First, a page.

I’ll never forget my first Toastmasters meeting back in 2002. There were three fantastic speeches followed by my favorite part of the meeting — Table Topics. If you’re not familiar with Table Topics, it’s the part of the meeting where folks are welcomed to come up and speak “off the cuff” about the topic of the day. I participated and lasted 47 seconds. And, thanks to the person in the “Ah Counter” role, I found out that I had some filler words. At first, I found that role to be very cool and useful, but there’s two reasons why I question whether or not it’s needed — or even helpful.
The first reason I question the usefulness of it is that I think society has become less formal in recent years and therefore, the standards for what constitutes a good speech (or a good speaker) have dropped. Barack Obama, whether you love him or hate him, is a fantastic and inspiring speaker. However, he (when not using a teleprompter) frequently uses “ums” and “ahs” and no one (outside of his critics and Toastmasters that are obsessed with style) really seems to care. Watching the primary debates for both parties, only Obama and Mitt Romney stood out as great speakers – others were good by today’s standards (and others not so good), but these were the two that stood out to me.
I think the reason for this is that there has been a shift in what constitutes a great speaker. In the past, you needed good substance as well as good style — Ronald Reagan and Bill Clinton were examples of modern Presidents that spoke well and connected with people. Now, if you can relay a powerful message, most audiences will forgive a few filler words — provided you don’t say “you know” every five seconds.
The second reason I feel that counting filler words is unnecessary (and possibly destructive) is the obsessions that some folks have within Toastmasters with pointing out “ums” and “ahs.” Before I continue, I want to say that I feel Toastmasters is a fantastic organization and have connected with some wonderful people throughout the years because of it. I even recommend it to people that take my public speaking classes. The problem though, is the supportiveness of the organization attracts its share of social misfits — people that either think the world is a Toastmasters meeting or don’t know how to interact with people outside of Toastmasters. These people are a small minority, but their impact is huge and can make the experience less enjoyable for those that encounter them.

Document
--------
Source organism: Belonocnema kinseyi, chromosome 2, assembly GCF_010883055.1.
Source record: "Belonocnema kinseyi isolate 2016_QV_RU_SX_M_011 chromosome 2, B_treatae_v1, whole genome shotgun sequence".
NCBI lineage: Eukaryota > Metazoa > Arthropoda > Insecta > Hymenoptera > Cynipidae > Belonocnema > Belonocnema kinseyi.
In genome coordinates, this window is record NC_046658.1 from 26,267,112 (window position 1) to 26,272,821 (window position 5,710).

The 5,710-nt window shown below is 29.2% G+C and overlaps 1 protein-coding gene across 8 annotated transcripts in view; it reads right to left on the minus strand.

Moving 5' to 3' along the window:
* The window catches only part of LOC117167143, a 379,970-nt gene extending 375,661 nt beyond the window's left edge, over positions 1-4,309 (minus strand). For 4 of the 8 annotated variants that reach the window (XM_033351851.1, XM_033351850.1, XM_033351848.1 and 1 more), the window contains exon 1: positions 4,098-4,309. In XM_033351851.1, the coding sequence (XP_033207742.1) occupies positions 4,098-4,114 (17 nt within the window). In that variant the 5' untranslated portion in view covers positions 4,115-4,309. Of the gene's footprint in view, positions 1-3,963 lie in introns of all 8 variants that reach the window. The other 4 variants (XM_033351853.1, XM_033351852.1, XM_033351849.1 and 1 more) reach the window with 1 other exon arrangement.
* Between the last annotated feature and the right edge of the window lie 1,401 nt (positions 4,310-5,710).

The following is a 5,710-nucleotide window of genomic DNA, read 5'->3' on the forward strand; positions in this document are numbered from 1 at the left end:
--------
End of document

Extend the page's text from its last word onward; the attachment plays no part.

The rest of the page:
A friend of mine who frequently speaks to groups told me that he hated when someone from the audience was a Toastmaster because they’d come up to him afterwards and tell him how many ums and ahs were in his talk. “It’s like those were the only words they heard” he’d complain to me “even though the rest of the audience loved it.” I told him that most people in the organization are not like that — I explained my friends from my former club would never do that outside of Toastmasters. However, I too have been dinged by the “Ah Police” during a recent talk because I had three pregnant pauses — like my friend, the rest of the audience had positive feedback for me.
I know some changes are happening at the International level within Toastmasters. I think the best changes are those that happen at the club level — it’s the best forum for debating the importance of style versus content, the effectiveness of counting ah & ums and keeping the social misfits under control. Toastmasters is a great organization but there’s much bigger world of speaking out there beyond it.